Can there be dog days in winter? So it seems. Over at PAFA, musician/filmmaker/artist Nick Cave’s found-object dog sculptures join a pack of canine images from earlier times. But the beasts are a little quieter at the Woodmere Art Museum, where Elizabeth Osborne: Animal Paintings and Watercolors takes a deeply personal look at the animals in the Philadelphia-based artist’s life.
Many of us take photos of our pets or those of our friends. Osborne records them too, but her record comes via a painterly eye. She looks at and into them seriously and deeply, embracing and expanding their presence.
From Osborne’s large and career-long body of animal portraits, Woodmere assistant curator Rachel McCay has drawn 18 of these figurative works to mount an intimate and glowing exhibition.
The artist’s ventures into animal portraiture might seem surprising to those who know Osborne for her abstractions. But it’s actually a continuation of her practice begun in student days. In the 1950s – when she was studying at PAFA – she won the annual Packard Prize, bestowed for life studies of animals at the Philadelphia Zoo. Though they have not been generally on display, her animal drawings have been an ongoing part of her work ever since.
"A landscape of peace"
The Woodmere exhibition includes two types of Osborne’s work. Twelve of the offerings are smaller, straightforward studies – watercolors, pen-and-ink, charcoal – filled with realistic detail. But her larger oils feature the glowing fields of color and abstraction for which Osborne is best known.
In her oils, there are sections of translucent, sometimes morphing colors that at first view have a monumental quality. A closer look reveals, as always, Osborne’s skillful, soulful, subtle variations in tone and texture.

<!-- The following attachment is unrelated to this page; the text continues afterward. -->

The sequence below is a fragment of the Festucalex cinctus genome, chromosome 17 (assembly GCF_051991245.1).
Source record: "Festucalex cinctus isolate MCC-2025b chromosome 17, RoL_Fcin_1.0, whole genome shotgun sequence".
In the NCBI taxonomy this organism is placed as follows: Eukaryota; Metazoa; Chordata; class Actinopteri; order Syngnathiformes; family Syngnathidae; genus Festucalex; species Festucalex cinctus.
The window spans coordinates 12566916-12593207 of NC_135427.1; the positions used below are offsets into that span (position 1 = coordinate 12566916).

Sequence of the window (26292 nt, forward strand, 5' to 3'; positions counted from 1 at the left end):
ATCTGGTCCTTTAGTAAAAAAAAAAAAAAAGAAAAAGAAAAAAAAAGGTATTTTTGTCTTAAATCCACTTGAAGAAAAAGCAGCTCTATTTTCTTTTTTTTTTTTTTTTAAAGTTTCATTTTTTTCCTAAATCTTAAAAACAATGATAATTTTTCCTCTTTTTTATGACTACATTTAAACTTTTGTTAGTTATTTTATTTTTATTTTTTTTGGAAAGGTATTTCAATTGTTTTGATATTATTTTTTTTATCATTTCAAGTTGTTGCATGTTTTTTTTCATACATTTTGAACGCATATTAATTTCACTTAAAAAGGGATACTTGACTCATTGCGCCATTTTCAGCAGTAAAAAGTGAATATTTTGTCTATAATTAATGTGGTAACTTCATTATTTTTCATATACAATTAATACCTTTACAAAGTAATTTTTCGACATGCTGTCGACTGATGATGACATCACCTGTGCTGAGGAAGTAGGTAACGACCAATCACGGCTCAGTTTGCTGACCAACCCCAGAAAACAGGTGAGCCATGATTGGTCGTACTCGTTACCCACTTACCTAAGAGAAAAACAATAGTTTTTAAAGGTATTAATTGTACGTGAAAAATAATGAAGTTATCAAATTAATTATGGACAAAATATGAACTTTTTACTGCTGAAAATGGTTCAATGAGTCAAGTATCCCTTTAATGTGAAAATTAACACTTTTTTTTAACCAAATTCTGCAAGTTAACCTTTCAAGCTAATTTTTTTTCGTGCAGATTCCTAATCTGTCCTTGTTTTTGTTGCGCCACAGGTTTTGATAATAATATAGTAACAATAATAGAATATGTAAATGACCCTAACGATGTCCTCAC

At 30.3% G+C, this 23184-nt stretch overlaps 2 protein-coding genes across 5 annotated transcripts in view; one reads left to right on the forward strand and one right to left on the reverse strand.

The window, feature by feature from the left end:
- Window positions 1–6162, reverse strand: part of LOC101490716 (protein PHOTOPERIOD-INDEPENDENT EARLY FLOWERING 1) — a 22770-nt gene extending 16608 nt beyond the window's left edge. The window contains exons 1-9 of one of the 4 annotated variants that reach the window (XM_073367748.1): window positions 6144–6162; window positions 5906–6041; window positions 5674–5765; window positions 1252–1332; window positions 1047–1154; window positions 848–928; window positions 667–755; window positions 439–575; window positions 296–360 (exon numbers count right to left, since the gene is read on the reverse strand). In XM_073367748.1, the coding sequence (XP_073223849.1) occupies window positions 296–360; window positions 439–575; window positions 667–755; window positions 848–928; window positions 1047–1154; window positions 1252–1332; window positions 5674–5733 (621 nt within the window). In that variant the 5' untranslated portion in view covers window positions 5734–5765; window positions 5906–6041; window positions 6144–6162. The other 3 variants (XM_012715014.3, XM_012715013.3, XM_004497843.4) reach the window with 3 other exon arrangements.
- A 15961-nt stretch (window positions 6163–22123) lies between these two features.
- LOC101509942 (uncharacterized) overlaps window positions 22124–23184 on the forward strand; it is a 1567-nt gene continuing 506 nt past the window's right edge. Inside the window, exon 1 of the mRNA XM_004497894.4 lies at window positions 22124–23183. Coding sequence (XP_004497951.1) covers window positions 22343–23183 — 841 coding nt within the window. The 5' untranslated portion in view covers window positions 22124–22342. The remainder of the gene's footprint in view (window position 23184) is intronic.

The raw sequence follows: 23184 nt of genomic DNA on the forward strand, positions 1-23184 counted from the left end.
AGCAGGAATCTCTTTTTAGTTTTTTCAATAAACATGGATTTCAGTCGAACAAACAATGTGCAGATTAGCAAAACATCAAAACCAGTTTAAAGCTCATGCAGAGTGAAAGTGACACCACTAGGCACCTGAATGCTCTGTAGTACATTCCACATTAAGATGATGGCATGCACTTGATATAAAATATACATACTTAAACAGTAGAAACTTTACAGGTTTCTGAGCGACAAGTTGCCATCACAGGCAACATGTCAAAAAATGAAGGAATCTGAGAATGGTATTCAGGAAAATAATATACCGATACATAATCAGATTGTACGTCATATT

Three of these paintings are particularly resonant. “Doggie Daycare” (2016-17) takes an everyday sight – dogs in a pet care facility window – and imbues it with heft, light and presence. There are sheer blocks of vibrant color, except for one spot where Osborne uses impasto to create the coat of a small white dog. This detail – telling in its simplicity – holds unexpected power.
In “Jasper on Steps” (2015), a small black dog stands in deep shadow at the top of a staircase. He peers straight out, the only animal in the show that makes direct contact with the observer. The portrait unexpectedly carries the directness and weight of the evocative and mysterious figures in Osborne’s 1960s “door paintings,” that were the centerpiece of her 2016 solo exhibition at the Delaware Art Museum.
In another large work, “Midnight” (2016), Osborne juxtaposes bands, blotches and boxes of changing color with the serene elegance of a large black dog. The artist creates action and tension in the work, and yet it retains a sense of peace. Here, too, a slight impasto that defines the dog’s coat marks the sole texture in a luminous plane.
As well as structural flow, the artist creates movement in the emotional content of these works. Especially looking at her smaller intimate drawings, what at first seems simple becomes quite moving. In the beautiful “Untitled (Sleeping Dogs)” – an exhibition highlight – Osborne’s mastery of fluid watercolors and the sweep of charcoal portrays two animals curled around one another, the slopes of their backs and haunches creating a landscape of peace.
Osborne says, “When you work with animals or pets, you have to be careful that it doesn’t get sentimental or kind of cute. I try to avoid that.” And she does. There is nothing trite here. Her powers of observation and technical mastery easily convey depth, especially in the later works that carry the weight of a lifetime of artistic practice.
The artist not only evokes emotion in the viewer – what we feel when we see or interact with pets. She also palpably conveys the essence of these animals, as well as a fleeting sense of the awareness they might have of themselves.
On opening day, several young visitors entered the room, looked quickly about them and gave a thumbs-up. “Wow!” they said, as they darted around the gallery with enthusiasm. It was a response matched – with more decorum and reserve – by the adult visitors as well.
At Woodmere, the exhibition gallery might be small and the works few, but Osborne’s aura and impact are large indeed.